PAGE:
At their virtual sales and marketing symposium in June 2021, the Food, Health and Consumer Products of Canada (FHCP), the voice of Canada’s leading food, health and consumer goods manufacturers, held a panel discussion on diversity and inclusion. Participants agreed that, while their organizations may be at different stages on their journey, the diversity and inclusion discussion has been advanced to the highest levels in their organizations and is becoming a strategic priority. There was also consensus that brands need to be more authentic and to tell consumers where they stand in their journey.

In January, Unilever announced a three-part plan to fundamentally change the way it does business, committing to boost wages, increase the diversity of its suppliers, and train more skilled younger workers. By 2025, the company plans to spend more than £2 billion annually with suppliers owned and operated by those from underrepresented groups. By 2030, organizations that directly provide goods and services to Unilever must pay their workers a living wage.

Levi Strauss & Co. is pursuing stronger partnerships with historically Black colleges and universities in the U.S. to build a pipeline of more racially diverse talent. The company has also set the goal of requiring that half of the interviewees for open positions be racially diverse candidates while ensuring that they are interviewed by a panel of racially diverse leaders. For its part, Gap Inc. has publicly committed to narrowing the space between the diversity of its employees and the diversity of the U.S. population by doubling the representation of Black and Latinx employees in its U.S. headquarters by 2025.

At Bayer Canada, diversity and inclusion is an ongoing agenda item at monthly senior management meetings. The company has also made a commitment by 2025 to establish a 50/50 gender balance as an average across all management levels including lower and middle management.

Global comparison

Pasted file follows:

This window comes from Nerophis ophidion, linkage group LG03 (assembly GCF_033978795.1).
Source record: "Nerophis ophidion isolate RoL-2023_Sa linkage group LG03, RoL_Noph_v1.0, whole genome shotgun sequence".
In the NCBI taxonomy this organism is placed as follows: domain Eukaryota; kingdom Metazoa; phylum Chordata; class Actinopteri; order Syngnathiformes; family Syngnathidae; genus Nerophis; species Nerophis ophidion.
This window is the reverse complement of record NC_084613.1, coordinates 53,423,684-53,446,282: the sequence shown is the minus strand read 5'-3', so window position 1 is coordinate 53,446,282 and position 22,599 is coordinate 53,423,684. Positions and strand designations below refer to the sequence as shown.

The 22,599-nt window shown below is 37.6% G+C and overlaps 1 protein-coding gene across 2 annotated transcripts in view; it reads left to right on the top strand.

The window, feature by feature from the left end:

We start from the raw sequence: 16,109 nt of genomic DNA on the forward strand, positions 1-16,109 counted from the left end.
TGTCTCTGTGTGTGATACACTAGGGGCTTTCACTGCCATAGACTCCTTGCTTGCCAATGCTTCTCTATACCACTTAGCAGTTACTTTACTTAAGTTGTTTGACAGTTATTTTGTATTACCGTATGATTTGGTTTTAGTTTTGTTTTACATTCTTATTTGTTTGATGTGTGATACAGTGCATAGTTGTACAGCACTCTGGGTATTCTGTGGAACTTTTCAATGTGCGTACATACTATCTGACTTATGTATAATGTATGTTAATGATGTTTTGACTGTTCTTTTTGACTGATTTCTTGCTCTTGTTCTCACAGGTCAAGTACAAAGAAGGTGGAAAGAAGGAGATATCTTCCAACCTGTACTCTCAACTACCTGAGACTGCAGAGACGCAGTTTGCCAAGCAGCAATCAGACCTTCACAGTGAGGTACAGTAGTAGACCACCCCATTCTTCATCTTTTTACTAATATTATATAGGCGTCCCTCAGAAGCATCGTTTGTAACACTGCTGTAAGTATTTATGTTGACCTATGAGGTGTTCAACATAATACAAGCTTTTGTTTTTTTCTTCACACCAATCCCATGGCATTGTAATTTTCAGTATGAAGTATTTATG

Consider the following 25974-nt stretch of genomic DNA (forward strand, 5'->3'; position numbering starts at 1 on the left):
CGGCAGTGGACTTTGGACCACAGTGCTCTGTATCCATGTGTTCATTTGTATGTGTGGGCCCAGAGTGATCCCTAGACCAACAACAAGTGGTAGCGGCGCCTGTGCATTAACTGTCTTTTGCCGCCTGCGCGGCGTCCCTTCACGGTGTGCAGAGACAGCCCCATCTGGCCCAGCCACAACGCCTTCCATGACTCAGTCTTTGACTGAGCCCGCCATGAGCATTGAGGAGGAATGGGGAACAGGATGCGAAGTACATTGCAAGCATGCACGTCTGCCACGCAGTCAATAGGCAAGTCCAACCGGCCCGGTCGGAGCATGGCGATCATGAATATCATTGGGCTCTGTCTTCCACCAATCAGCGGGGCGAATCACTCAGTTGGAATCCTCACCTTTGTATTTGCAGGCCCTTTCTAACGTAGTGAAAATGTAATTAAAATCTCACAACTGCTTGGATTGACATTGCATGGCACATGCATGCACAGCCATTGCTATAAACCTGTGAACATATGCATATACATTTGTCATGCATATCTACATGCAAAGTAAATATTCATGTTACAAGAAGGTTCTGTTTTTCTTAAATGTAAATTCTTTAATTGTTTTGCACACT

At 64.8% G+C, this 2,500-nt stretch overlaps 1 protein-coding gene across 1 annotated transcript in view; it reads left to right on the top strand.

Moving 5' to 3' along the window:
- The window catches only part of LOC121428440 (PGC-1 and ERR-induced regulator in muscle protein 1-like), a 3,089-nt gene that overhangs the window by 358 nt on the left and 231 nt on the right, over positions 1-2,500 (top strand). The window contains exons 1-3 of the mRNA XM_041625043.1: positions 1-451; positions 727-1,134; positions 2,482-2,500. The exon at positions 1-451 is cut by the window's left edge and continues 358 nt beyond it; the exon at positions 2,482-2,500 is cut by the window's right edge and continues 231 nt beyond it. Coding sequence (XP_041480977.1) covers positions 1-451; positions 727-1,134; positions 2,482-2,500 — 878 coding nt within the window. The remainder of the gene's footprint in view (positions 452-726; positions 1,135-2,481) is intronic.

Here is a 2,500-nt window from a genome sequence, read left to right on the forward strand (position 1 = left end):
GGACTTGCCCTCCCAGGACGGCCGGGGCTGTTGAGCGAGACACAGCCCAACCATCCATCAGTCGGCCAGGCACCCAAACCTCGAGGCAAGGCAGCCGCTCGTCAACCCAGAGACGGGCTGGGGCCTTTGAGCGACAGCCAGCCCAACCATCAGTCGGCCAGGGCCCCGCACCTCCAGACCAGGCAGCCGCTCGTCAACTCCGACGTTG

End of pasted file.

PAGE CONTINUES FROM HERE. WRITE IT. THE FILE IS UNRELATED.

Godrej Consumer Products Ltd. (GCPL), a global conglomerate with more than a billion customers, has the highest number of women board members of any listed company in India. The company has long believed that being diverse, particularly in having its employees reflect the diversity of its business and communities, contributes to greater growth and innovation. GCPL promotes inclusivity through affirmative stances on gender and LGBT+ rights, and by hiring from different backgrounds and skill levels.

At French food services company Sodexo, 55% of all staff are women. That is up from 17% in 2009. And 58% of Board members are women. The company runs 14 gender balance networks worldwide and they state that gender balance is their business and that their mission is to make it everyone else’s business as well.

The Leading Executives Advancing Diversity (LEAD Network) has been formed in Europe with the goal of attracting, retaining and advancing women in the retail and consumer goods industry through education, leadership and business development. The network believes that advancing women to leadership roles is essential for the business world to effectively address its future challenges.

The connection between a company’s diversity and that of its consumers is becoming stronger, and more and more consumer goods businesses are responding in a positive way. In the long run, this can only be good for a company’s recruiting and retention and its customer loyalty.